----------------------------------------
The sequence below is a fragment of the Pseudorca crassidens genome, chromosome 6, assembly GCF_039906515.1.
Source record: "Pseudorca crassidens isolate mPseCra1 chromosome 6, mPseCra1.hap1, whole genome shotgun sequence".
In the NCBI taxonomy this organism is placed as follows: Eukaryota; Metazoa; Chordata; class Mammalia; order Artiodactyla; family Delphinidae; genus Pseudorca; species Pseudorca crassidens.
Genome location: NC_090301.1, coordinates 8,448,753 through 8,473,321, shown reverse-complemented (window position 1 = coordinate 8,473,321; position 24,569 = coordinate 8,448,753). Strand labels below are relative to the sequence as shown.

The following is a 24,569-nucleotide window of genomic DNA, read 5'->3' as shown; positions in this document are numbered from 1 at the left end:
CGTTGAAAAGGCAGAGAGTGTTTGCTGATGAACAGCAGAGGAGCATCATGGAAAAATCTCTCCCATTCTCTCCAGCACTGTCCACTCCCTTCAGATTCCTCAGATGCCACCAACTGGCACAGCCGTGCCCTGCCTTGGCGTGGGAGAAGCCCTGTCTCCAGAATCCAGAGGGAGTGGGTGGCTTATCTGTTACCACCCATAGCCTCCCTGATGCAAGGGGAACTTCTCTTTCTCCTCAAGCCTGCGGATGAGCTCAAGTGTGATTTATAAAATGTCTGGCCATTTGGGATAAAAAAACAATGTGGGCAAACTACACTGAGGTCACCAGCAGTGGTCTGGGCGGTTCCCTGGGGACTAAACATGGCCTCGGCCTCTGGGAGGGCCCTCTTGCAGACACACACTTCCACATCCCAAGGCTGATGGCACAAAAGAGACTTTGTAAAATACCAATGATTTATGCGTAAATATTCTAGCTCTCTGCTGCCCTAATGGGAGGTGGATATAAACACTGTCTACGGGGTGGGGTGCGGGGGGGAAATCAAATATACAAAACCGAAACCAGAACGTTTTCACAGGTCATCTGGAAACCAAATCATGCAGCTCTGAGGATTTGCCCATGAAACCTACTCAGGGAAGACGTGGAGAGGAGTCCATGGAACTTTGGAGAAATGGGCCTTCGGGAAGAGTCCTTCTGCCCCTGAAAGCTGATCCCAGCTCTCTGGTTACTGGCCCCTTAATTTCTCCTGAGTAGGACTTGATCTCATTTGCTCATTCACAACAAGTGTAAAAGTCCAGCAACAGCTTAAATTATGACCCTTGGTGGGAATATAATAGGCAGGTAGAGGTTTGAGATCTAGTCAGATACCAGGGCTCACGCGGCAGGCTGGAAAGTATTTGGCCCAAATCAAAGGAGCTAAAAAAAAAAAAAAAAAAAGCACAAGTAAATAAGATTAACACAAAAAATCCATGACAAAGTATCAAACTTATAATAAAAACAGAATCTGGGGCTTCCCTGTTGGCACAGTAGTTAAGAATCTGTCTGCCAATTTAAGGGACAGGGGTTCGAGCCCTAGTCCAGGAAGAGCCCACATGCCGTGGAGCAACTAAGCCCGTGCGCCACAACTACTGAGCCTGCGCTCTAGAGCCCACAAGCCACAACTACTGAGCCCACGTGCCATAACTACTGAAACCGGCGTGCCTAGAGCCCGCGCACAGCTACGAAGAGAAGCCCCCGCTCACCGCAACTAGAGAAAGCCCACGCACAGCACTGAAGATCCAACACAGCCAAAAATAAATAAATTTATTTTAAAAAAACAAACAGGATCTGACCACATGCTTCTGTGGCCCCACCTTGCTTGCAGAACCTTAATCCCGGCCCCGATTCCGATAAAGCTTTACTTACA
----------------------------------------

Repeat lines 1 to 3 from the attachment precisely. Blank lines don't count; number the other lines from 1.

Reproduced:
The sequence below is a fragment of the Pseudorca crassidens genome, chromosome 6, assembly GCF_039906515.1.
Source record: "Pseudorca crassidens isolate mPseCra1 chromosome 6, mPseCra1.hap1, whole genome shotgun sequence".
In the NCBI taxonomy this organism is placed as follows: Eukaryota; Metazoa; Chordata; class Mammalia; order Artiodactyla; family Delphinidae; genus Pseudorca; species Pseudorca crassidens.